Researchers from Australian National University (ANU) said recently that they discovered a slew of new chemicals with anti-malarial properties that may open the door to develop new drugs to fight the disease.
Details of their findings were documented for the third time in the publication "PNAS."
"The series of papers shows that the malaria parasite has a real Achilles heel and describe a range of new ways to attack it," Kiaran Kirk, dean of the College of Medicine, Biology and Environment, said. "It's very early days, but these pump-blocking compounds have some of the most promising anti-malarial potential we've seen. This is a good example of a long-term, international drug development program in which Australian groups have played a key role.”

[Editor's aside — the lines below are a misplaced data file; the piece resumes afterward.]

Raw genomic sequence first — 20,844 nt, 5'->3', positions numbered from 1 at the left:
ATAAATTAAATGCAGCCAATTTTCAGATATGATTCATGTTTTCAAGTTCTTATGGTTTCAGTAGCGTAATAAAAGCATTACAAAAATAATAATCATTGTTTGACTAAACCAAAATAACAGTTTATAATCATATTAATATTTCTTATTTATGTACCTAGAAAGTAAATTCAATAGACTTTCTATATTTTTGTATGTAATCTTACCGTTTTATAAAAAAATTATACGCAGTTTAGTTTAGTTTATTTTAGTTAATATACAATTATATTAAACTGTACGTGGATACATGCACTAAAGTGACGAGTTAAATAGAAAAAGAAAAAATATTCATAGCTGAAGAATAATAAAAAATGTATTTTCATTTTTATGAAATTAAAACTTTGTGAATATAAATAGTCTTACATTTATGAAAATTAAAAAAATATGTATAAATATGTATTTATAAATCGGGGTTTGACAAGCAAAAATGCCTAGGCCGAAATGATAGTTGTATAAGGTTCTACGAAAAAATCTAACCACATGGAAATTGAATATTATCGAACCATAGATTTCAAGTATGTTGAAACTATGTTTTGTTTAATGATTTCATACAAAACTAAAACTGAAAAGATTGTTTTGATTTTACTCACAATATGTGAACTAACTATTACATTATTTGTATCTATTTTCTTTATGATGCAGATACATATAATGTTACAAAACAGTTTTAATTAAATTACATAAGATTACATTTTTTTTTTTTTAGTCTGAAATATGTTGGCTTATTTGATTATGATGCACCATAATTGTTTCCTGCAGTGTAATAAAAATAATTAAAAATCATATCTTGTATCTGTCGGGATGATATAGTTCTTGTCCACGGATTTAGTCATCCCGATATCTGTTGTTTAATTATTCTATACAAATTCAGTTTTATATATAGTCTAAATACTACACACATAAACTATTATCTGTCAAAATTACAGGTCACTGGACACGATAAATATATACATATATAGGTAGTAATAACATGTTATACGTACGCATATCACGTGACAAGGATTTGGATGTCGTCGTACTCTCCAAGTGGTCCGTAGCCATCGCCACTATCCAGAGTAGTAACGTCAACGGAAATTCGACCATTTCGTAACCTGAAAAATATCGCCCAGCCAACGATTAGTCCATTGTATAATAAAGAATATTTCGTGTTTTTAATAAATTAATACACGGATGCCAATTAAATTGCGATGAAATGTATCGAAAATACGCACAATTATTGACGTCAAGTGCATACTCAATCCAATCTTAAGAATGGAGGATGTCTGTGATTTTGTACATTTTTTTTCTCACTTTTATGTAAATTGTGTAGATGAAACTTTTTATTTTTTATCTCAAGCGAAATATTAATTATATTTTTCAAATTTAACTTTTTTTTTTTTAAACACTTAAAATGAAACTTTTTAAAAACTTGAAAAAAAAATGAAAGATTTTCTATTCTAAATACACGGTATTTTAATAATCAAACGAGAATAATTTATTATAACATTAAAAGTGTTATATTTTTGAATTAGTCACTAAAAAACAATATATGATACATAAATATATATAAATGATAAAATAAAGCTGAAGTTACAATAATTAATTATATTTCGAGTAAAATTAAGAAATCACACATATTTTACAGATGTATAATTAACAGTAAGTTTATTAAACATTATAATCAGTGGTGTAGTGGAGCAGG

More than 200 million people globally suffer from malaria each year. The parasite that causes malaria has become resistant to many available drugs.
"The new molecules block a molecular salt pump at the surface of the parasite, causing it to fill up with salt," ANU researcher Natalie Spillman said. "This has the effect of drawing water into the parasite, causing it to swell uncontrollably and burst.
Scientists from Griffith University, Monash University and the Menzies School of Health Research in Darwin also participated in the research.